Wednesday, February 2, 2011

May the Porsche and the 4s Be With You

I will never forget what my philosophy professor, San Beda College Dean and ex-Jesuit Recaredo Enriquez said; “E gustibus non est disputandum.” Translated more literally, “there is not to be discussion regarding tastes”; but less literally, “in matters of taste there is no dispute.”

In her book, “Molly Bawn” which was written in 1878, Margaret Wolfe Hungerford (nee Hamilton) wrote the line “Beauty is in the eye of the beholder”. Obviously we all have different tastes. What appears beautiful to one individual may seem ugly to another.

These two lines have found universal acceptance so much so that they were virtually incorporated in the diplomatic, ethics and etiquette rules governing diplomatic, political and social circles worldwide.

That’s why I read with  amusement the columns, articles and comments of writers, reporters, politicians, bloggers and readers (who are either known critics or supposed supporters) on P-Noy’s acquisition of a third-hand 2007 Porsche 911 Turbo Carrera sports car for P4.5M; his personal preference to dating younger, smart and beautiful ladies; and his personal interest in guns.

Yet in front of them are the following reports:

(1) “The Bureau of Customs collected P20.224 billion in duties and taxes in January, exceeding by P2.62 billion or 14.9% of what it earned during the same period last year………The collection was the second highest collection in BOC history. The highest was recorded in July 2010 (P21.5) and the third highest was attained last December (P20.185), all during the Aquino Administration.”
(2)PHILIPPINES GDP SIZZLED to its Highest Growth Rate in the Post Marcos Era at 7.3 Percent.”
(3)”A total of P29.25 billion were remitted by 19 government-owned and controlled corporations (GOCCs) to the national government (NG) on Friday. This is an increase of more than 100% from last year’s remittance of over P9 billion.”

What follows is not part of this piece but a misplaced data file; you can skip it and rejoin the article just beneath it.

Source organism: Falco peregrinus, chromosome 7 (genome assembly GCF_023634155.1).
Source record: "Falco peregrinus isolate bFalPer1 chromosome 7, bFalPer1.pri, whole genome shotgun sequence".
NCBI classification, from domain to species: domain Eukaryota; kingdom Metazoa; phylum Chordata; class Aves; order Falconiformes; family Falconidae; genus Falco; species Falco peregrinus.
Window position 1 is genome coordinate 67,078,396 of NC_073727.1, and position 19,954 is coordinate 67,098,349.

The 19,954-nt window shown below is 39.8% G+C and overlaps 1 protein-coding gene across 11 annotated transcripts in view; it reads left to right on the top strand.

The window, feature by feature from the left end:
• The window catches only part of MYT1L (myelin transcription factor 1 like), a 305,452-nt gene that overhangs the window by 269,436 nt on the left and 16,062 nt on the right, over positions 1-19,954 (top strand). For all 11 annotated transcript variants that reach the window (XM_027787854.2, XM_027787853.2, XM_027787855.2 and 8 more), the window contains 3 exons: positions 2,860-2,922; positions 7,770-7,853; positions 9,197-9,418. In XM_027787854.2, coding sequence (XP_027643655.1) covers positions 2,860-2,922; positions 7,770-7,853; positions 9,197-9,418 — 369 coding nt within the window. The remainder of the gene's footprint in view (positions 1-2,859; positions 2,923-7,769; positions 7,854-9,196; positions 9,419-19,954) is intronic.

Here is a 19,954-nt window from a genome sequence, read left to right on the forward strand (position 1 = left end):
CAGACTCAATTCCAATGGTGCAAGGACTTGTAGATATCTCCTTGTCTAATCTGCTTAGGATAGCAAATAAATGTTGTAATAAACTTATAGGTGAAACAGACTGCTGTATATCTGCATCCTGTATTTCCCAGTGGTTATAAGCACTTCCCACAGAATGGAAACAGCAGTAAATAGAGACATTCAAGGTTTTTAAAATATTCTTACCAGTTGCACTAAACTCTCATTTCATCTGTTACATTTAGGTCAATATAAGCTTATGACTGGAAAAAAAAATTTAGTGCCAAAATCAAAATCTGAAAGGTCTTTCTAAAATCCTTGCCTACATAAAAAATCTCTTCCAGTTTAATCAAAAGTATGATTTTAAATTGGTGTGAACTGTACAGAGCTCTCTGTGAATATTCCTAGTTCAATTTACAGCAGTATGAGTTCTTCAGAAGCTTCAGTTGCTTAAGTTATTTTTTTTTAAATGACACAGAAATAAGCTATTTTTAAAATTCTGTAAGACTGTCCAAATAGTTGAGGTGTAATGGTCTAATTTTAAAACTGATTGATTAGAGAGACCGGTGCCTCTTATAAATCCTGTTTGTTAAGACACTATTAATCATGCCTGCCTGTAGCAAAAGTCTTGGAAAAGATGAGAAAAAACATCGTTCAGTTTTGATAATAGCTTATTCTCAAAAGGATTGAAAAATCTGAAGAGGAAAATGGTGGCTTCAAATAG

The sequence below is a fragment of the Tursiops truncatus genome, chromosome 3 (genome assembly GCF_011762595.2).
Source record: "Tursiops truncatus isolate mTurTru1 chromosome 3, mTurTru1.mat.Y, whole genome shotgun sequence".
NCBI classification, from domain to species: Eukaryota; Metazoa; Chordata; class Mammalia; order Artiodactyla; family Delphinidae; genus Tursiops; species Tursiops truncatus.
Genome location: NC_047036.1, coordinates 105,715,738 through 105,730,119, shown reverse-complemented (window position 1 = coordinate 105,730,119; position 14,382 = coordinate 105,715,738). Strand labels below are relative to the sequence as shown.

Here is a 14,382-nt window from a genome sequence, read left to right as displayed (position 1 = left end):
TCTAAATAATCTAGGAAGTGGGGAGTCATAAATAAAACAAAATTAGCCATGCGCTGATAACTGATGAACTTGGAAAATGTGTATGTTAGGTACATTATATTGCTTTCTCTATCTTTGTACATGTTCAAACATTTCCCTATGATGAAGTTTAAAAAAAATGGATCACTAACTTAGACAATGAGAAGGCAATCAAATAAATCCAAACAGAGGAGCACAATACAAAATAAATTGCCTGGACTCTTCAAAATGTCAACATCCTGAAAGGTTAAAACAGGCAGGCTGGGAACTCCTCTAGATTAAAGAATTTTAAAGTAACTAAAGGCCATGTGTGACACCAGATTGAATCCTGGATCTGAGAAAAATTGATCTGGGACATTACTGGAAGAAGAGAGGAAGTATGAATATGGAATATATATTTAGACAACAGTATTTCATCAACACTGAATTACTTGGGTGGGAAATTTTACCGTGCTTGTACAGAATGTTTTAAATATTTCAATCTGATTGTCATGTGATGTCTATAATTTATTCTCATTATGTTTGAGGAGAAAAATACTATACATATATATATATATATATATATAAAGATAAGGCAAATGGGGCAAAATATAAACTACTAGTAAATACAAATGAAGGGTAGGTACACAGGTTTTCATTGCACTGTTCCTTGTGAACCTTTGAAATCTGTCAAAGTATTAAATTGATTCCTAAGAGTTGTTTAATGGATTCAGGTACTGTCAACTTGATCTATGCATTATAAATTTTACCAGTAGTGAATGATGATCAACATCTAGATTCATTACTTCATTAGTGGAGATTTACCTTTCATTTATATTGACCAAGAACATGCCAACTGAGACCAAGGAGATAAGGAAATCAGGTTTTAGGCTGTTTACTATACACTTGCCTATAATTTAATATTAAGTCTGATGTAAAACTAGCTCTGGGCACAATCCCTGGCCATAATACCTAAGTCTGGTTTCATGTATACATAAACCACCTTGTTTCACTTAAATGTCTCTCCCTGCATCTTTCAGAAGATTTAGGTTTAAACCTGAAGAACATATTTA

As a boy growing up, I was full of hopes and dreams. So did all of my childhood friends, classmates and relatives. Indeed, each of us had visions and missions to fulfill, and goals to accomplish. To many, “mataas ang pangarap” (high expectations) and to some, “mababaw ang kaligayahan” (easy to please) would be the appropriate description. What differentiates them? It is really more a matter of taste.

Not recognizing it would be “insensitivity” of the highest order!


I have two sisters who are still very much alive. One is a retired nurse and the other a retired CPA. Like most Filipinos, they share a similar no.1 priority: educating and preparing their children to live independently and happily. All their children are now successful professionals living as they both had envisioned.

But as expected, they have different tastes. One prefers spending most of her hard-earned money traveling to all the places in the world which she dreamt of visiting since childhood. Name it: Europe, Asia, the Caribbean, the Holy Land, Latin America……she is not finished yet. She will continue doing it for as long her health allows it. She also donated her inherited lands in the Philippines to the only daughter of our late eldest sister, a struggling teacher.

My other sister has a different take. She is spending most of her money building new homes on lots which she and her late first husband bought earlier. She is also remodeling the homes that she already built earlier. She also helps the daughter of our late eldest sister by letting the latter use for free the house and lot which she (the former) inherited in the Philippines.

But the bigger difference is this: my other sister (the builder) bought a Rolls Royce which she still has to this day. It has been used to drive a Philippine Presidential candidate and a U.S Minority Business Development Agency (MBDA) Director. I have also driven it.

Would I have bought it? My honest answer would be, probably not. Would I have questioned her taste? My answer is both honest and definite: NO. She always had a taste for mansions, castles and luxury cars.

Sometime in 1983, I saw this movie “Risky Business” which starred Tom Cruise. The most memorable moment in the movie is the appearance of the 1981 PORSCHE 928 driven by Tom Cruise. The famous line by Cruise in describing the car was, “PORSCHE. There is no substitute.”

Not too long after that, my brother-in-law was driving a PORSCHE of the same model and year. He just had to have it. His taste for the car had no substitute.